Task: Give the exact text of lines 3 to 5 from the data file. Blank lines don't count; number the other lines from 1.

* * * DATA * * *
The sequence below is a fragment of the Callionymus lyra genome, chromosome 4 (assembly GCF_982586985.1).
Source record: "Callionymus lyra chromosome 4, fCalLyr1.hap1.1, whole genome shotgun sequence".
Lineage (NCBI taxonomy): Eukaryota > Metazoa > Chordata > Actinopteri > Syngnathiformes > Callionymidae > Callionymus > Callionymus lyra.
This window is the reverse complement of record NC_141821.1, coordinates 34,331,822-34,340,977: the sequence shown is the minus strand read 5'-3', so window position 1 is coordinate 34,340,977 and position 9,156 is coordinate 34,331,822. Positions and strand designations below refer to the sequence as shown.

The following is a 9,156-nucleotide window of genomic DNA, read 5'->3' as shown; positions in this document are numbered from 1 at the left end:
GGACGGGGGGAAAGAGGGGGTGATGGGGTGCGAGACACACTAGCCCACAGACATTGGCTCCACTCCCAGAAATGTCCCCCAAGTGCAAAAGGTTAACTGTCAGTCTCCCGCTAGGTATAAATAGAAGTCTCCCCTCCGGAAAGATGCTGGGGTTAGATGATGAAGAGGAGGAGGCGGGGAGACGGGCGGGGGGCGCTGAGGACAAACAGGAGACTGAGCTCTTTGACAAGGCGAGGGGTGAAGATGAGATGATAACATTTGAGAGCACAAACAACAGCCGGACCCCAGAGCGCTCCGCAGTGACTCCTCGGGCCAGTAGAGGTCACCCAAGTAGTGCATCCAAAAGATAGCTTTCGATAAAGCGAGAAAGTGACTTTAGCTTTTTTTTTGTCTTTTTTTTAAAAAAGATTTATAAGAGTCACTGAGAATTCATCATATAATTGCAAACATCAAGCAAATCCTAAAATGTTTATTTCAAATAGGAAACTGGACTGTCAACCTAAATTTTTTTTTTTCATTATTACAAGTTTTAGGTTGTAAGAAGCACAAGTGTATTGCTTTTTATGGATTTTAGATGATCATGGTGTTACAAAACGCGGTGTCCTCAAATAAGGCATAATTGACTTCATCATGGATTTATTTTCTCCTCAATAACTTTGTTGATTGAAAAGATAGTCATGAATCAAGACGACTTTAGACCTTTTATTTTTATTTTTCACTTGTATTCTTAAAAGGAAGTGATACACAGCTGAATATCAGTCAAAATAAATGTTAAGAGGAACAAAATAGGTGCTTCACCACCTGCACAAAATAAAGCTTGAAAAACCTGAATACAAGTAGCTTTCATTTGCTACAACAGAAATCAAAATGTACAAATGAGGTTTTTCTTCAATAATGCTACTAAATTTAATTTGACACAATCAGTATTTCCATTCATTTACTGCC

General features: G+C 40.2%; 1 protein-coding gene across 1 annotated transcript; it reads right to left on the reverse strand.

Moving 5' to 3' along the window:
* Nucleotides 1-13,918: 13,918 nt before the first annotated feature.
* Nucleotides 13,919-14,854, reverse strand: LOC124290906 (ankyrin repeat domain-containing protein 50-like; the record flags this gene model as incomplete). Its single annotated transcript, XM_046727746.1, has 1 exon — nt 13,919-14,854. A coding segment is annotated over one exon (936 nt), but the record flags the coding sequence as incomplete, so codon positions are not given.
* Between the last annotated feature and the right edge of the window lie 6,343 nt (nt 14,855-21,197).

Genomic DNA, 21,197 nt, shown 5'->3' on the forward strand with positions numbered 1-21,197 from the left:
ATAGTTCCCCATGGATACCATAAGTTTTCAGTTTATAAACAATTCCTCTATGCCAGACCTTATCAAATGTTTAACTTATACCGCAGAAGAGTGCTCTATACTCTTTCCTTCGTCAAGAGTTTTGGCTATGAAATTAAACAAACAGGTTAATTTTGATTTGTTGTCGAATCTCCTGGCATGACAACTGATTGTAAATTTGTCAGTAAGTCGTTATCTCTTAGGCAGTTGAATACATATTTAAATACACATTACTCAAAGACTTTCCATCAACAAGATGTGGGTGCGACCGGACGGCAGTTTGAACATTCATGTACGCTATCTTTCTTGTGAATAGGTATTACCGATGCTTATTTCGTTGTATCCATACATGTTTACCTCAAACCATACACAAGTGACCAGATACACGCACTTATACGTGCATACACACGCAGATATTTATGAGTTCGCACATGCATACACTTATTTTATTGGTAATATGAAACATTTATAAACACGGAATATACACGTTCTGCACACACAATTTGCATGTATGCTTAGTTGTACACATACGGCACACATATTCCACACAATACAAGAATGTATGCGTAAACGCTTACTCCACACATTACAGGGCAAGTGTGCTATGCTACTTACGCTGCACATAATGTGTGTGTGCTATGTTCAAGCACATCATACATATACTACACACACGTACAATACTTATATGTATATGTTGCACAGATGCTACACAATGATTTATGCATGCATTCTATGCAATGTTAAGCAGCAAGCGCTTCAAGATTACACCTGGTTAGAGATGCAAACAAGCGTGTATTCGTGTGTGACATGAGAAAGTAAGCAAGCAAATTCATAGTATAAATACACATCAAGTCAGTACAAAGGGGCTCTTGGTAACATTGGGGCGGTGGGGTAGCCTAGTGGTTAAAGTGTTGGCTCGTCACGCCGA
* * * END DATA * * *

Lineage (NCBI taxonomy): Eukaryota > Metazoa > Chordata > Actinopteri > Syngnathiformes > Callionymidae > Callionymus > Callionymus lyra.
This window is the reverse complement of record NC_141821.1, coordinates 34,331,822-34,340,977: the sequence shown is the minus strand read 5'-3', so window position 1 is coordinate 34,340,977 and position 9,156 is coordinate 34,331,822. Positions and strand designations below refer to the sequence as shown.

The following is a 9,156-nucleotide window of genomic DNA, read 5'->3' as shown; positions in this document are numbered from 1 at the left end: